I am troubled by the opportunities for identity theft and fraud that the proposed regulation would introduce. In my judgment, the requirement to securely transmit and store taxpayer identification numbers would be a burden on most smaller nonprofits. And to the extent that fears of identity theft would have a small, but real, chilling effect on the size and frequency of donations to nonprofits, I am deeply concerned.
My idea of a good Christmas Eve tradition: The Morning News’s annual roundup of worthy charities.
Here’s the first of my year-end roundup posts.
The spirit of Giving Tuesday doesn’t have to die at the end of November. These are the organizations and projects to which I gave coin (generally tax-deductible), property, and/or effort in 2014. Please join me in supporting their work.
Catching up on a lot of bookmarks, so this will be a bit of a link dump.
I was asked to complete an online survey by one of the environmental/educational organizations that I support. Most of the questions were routine, but I was struck by this free-answer question:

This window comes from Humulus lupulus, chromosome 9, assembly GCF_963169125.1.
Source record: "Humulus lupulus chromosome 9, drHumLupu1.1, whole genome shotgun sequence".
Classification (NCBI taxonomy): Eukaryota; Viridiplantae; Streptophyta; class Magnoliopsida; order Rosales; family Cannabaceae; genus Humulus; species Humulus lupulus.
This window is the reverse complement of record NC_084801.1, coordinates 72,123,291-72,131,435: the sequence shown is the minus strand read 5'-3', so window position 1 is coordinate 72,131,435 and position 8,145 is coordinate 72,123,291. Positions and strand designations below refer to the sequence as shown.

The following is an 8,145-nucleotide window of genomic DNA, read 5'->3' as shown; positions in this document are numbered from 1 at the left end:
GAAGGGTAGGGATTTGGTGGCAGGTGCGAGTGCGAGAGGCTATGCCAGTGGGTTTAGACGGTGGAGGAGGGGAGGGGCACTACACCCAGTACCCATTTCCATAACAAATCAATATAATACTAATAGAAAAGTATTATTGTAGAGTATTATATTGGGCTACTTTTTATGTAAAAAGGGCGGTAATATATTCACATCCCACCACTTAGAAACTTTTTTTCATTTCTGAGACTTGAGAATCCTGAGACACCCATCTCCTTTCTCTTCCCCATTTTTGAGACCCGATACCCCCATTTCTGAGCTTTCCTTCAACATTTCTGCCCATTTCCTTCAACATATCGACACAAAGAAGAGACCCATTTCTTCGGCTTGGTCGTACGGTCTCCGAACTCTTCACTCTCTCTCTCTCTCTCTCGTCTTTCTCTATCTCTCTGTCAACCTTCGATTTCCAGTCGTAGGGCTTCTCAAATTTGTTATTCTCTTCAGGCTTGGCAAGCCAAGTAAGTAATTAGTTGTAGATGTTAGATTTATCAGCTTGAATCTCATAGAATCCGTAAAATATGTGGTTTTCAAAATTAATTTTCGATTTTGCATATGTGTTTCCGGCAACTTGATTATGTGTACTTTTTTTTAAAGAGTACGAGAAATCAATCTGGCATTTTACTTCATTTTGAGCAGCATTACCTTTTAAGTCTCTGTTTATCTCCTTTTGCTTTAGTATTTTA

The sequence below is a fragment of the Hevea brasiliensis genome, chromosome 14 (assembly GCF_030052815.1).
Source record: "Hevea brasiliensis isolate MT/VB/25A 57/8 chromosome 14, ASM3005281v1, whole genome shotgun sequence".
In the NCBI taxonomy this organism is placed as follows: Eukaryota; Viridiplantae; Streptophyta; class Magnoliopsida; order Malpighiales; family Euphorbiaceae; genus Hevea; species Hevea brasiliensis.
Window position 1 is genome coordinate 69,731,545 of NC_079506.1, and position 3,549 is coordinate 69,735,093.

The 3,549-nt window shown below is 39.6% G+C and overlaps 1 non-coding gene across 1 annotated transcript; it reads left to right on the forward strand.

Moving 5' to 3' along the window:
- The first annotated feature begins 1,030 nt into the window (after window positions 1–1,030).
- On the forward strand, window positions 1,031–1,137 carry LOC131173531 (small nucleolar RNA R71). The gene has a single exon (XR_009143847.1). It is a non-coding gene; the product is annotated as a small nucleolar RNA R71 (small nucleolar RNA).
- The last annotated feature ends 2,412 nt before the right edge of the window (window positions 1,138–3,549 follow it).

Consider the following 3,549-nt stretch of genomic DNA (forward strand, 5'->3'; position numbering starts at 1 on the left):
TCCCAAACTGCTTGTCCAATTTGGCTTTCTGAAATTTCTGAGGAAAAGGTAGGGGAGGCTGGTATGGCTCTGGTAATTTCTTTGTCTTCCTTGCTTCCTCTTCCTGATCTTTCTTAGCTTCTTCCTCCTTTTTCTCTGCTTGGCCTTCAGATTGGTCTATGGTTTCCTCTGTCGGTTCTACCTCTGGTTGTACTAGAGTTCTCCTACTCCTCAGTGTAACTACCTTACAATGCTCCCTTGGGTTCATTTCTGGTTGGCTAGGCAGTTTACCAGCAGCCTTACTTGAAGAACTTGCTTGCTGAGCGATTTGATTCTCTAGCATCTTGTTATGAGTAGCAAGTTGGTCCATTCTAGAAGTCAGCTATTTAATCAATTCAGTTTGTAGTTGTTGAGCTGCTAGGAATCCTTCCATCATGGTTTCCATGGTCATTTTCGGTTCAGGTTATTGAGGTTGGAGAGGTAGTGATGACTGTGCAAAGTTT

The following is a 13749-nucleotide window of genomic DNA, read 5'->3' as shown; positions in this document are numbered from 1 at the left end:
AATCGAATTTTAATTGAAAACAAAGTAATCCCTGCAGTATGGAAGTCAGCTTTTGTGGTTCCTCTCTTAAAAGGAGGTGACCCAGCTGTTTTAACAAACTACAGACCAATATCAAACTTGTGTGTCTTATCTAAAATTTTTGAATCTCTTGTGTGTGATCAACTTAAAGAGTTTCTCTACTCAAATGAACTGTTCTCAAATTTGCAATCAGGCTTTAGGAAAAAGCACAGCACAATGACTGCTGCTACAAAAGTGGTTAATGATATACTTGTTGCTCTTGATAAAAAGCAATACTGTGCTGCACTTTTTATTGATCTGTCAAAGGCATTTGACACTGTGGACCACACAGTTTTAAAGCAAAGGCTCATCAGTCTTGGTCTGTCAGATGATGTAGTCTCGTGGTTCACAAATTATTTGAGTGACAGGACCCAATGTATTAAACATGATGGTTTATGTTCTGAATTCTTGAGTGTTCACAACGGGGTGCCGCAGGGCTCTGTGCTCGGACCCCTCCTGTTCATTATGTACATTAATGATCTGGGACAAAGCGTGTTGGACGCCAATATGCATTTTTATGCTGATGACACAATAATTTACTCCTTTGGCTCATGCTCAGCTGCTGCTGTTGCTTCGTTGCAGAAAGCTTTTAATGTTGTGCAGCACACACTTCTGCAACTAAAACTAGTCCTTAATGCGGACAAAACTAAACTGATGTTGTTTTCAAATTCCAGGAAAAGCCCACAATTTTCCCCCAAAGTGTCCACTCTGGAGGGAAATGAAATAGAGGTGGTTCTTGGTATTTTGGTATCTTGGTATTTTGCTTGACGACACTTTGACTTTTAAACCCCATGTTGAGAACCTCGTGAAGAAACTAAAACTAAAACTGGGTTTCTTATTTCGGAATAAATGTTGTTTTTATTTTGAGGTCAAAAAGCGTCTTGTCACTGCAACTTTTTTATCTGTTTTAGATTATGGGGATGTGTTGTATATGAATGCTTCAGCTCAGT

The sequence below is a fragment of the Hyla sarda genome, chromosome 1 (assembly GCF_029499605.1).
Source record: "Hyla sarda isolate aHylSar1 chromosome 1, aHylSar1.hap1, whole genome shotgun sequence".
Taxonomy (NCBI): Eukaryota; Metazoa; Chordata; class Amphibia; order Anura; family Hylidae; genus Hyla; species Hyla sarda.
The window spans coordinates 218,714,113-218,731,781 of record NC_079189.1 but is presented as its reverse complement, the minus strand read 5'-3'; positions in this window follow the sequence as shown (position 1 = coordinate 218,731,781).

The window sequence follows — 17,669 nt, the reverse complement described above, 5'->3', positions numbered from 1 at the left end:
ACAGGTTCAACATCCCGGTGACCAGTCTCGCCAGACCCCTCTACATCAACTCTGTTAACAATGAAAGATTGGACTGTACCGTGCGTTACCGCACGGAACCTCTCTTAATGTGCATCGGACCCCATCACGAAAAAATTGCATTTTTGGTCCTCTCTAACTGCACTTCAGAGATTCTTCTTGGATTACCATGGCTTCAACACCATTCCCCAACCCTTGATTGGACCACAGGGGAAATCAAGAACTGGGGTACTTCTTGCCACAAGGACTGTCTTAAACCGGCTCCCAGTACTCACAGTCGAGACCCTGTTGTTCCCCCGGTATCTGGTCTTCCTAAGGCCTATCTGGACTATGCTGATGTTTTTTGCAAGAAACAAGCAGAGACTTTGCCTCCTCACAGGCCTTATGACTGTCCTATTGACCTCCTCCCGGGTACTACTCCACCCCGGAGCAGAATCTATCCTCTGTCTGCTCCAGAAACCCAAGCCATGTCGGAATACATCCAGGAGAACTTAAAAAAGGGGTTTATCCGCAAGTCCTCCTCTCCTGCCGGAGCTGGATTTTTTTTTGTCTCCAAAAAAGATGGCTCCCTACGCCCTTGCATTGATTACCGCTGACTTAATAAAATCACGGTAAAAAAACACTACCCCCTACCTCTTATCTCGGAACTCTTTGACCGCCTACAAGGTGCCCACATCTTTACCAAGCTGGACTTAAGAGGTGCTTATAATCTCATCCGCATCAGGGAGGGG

If you can recall it, what is the story or situation that inspired your first philanthropic gift?
And I was prompted to tell this story from college:
It’s not the first time that I made a donation, but the conversation left its mark on me. I was in college, and I was walking with a fellow student, Mitchell H., and someone asked us for a donation–I don’t remember the cause. And Mitchell pulled out his wallet as naturally as taking a pen from his pocket. Later, I asked him, “What do you care about starving whales/greening the Armenians/whatever the cause was?” He said, “This is what you do.”
Mind you, I was on scholarship/loan/work study/piggy bank and Mitchell’s family was probably paying full fare. Nevertheless, that exchange has stuck with me.
(We’ll save the story about how Mitchell tricked me into eating styrofoam packing peanuts for another time.)
I tried to add a couple of causes to the list this year, especially locals like Casey Trees and Raptor Conservancy of Virginia, while maintaining my support levels for everyone else.
These are the organizations and projects to which I gave coin (generally tax-deductible), property, and/or effort in 2013. Please join me in supporting their work.